Michigan Panel to Vote on Medical Marijuana for Autism


Michigan regulators will soon be voting on whether to include autism as a qualifying condition for the use of medical cannabis.

The vote by Michigan's Department of Licensing & Regulatory Affairs (LARA) will take place on July 31st, writes Bill Laitner of the Detroit Free Press. Doctors will be presenting the conclusions of research to a panel who will determine whether the evidence is sufficient in favor of cannabis as a treatment for autism.

Dr. Christian Bogner of the Oakland University William Beaumont School of Medicine in Michigan is the primary doctor involved in the effort, according to Leafly. He doesn't want to supplement all treatment methods with marijuana, but wants to give people the option. No prescription drug is specifically approved for autism, notes the Parent Herald, and any medication used for autistic children needs more research to determine its effectiveness.

At the present, there are more than 177,000 Michigan citizens approved for medical marijuana, but only 197 are minors. Proponents hope that a favorable vote will make it easier for children to be treated for conditions like seizures for whom sometimes marijuana is the best treatment available.

Dwight Zahringer, who has an autistic son, said:

One of the drugs they recommended we give to him, one of the side effects is stroke. I'm going to give this to my 3 year old?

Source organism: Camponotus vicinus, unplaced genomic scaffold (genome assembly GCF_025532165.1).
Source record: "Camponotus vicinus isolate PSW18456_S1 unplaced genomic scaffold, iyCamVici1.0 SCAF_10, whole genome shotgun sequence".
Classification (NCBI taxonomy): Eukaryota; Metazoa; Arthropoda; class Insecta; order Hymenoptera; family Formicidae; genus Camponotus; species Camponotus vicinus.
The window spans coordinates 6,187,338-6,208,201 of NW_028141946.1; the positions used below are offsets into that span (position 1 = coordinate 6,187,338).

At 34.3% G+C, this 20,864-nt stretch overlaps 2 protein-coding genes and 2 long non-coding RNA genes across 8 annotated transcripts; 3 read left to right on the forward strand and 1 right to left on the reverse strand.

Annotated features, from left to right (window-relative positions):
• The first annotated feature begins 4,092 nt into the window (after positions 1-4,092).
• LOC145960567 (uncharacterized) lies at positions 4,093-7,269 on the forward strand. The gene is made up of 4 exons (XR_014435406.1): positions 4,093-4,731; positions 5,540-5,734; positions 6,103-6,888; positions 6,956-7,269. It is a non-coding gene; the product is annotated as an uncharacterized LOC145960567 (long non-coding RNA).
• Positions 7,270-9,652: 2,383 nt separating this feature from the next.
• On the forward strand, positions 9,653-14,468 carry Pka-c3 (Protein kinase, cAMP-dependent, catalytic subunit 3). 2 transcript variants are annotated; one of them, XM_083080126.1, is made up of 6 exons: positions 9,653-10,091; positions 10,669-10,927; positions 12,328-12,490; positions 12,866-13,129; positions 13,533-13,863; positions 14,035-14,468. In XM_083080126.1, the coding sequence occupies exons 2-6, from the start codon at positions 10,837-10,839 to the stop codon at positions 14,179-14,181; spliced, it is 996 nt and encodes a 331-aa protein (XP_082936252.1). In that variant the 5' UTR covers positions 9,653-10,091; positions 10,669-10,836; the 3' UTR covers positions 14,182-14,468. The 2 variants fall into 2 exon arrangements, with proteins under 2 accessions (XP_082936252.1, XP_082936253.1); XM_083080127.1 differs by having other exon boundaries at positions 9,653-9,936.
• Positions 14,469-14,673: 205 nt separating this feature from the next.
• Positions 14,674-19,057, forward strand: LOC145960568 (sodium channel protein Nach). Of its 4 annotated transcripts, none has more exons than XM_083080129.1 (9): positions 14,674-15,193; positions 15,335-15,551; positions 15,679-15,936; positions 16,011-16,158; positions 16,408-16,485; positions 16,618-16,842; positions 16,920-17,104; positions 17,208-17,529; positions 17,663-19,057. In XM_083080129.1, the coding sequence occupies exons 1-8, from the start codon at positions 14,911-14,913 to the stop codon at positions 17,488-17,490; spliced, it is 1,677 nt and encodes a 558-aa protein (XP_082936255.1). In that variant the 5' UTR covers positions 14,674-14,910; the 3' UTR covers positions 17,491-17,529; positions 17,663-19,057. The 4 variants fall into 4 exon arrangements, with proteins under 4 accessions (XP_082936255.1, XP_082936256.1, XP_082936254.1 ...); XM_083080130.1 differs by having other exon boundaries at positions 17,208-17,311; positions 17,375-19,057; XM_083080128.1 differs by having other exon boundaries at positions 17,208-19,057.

In 2012 a mother of an autistic child petitioned for the inclusion of autism, but the panel voted 7-2 against it, stating that there wasn't enough peer-reviewed research. As it turns out, state officials had omitted hundreds of pages of information from the packet they supplied to the panel. Some are viewing this as an intentional obstruction, but LARA spokesman Michael Loepp said that the information they were supposed to provide was given to the panel.

David Brogren, 61, is a retired insurance agent who treats his multiple sclerosis with cannabis. He said:

I became aware several weeks ago that we hadn't received a huge number of documents, maybe six or eight hundred pages.

This May, a different mother petitioned with a better support system, including 19 family testimonies and physicians who gathered 75 peer-reviewed articles and more than 800 pages of research about connections and benefits.

Dr. Lester Grinspoon, a 40 year Professor Emeritus of Psychiatry at Harvard Medical School, said:

There is no question that the brain continues to develop until the early 20s, and we must be very careful as physicians about young brains' exposure. That being said, I do not worry at all about exposure to cannabis compared with the other pharmaceutical products used to treat autism.

Dr. Harry Chugani, Chief of Pediatric Neurology at Children's Hospital of Michigan, disagrees. He said:

The vast majority of kids with autism do not need pot, and I won't sign for it.

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